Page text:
BATMAN INCORPORATED#0 Art by Frazer Irving Written by Grant Morrison (story by Grant Morrison & Chris Burnham) Coloured by Frazer irving Lettered by Pat Brosseau DC Comics, £2.99 (2012) Batman created by Bob Kane
Even though Frazer Irving's art is obviously rushed, veering wildly from the astonishing to the embarrassing, and he badly fluffs the final "beat" with the boomerang his work here is still fascinating in a really pleasing way. I like the way the colours are presented as just shapes and your eye has to skitter about the image, like a spider seeking shelter when you suddenly switch the light on, until it gleans enough information to figure out what the Holy Mother of Pearl it's looking at. Your eye that is, not the spider.
Maybe that's why the story here works so well. Because it isn't really a story it's more a of a sleight of hand in which a jumble of moments manages to create enough mental connections in the mind of the reader to make it seem as though a coherent narrative has occurred. It's a neat trick. A good enough trick in fact for the comic to be GOOD!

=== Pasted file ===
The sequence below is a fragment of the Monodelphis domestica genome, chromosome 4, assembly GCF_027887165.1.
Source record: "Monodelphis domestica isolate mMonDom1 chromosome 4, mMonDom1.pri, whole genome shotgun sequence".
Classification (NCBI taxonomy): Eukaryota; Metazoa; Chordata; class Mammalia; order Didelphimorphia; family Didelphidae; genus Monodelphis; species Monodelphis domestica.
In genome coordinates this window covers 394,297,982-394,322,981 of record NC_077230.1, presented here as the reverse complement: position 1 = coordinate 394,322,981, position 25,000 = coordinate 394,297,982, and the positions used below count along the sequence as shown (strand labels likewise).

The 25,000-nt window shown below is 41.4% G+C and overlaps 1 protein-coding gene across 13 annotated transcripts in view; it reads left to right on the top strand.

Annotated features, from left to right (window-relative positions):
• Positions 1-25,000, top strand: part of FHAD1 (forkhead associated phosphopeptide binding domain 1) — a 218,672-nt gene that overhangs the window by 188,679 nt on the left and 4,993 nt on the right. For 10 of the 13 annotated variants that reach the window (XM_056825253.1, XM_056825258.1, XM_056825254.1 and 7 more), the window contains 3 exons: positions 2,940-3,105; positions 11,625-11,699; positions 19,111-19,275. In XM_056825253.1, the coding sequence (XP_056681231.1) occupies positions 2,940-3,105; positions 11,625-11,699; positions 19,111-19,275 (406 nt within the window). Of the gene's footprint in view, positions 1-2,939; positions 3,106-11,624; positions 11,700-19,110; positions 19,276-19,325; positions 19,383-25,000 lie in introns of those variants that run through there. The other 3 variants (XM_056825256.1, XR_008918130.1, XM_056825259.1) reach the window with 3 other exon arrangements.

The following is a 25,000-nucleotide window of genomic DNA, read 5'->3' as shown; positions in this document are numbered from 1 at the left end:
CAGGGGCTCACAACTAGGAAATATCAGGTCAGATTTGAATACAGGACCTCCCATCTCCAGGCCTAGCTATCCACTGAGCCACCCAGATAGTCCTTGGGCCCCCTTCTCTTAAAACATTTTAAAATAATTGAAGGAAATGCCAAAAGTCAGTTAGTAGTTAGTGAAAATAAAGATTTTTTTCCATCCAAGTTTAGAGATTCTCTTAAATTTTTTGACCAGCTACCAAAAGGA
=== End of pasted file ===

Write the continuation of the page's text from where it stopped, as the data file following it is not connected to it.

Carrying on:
I buy this comic for Johnk(UK) V.2.0 in the hope that he will also wish to waste large amounts of his life on blathering on witlessly about the artform known as comics. Yes, he enjoys this but then so do I. I enjoy it for lots of reasons beyond the fact that I am a child-like simpleton. I enjoy the fact it is quite sophisticated in its treatment of the Olsen-Lane-Kent dynamic. Lois knows Clark's secret she just pretends she doesn't and Clark knows she knows and that she is pretending she doesn't while Jimmy is just comically plain vanilla oblivious.
Also, I like the Super-pets and this comic is the only place you can see them unless the main DCU finally matured enough to stop being embarassed of its heritage in exactly the same way that a teenager is embarassed by their parents. Look, the book's neat stuff. A lot of the time I have no idea what is going on, but that's okay. Even when it is just brightly coloured gibberish the kids seem to understand. And since that's who it's for this is VERY GOOD!
I hope you all had a nice weekend and enjoyed some COMICS!!!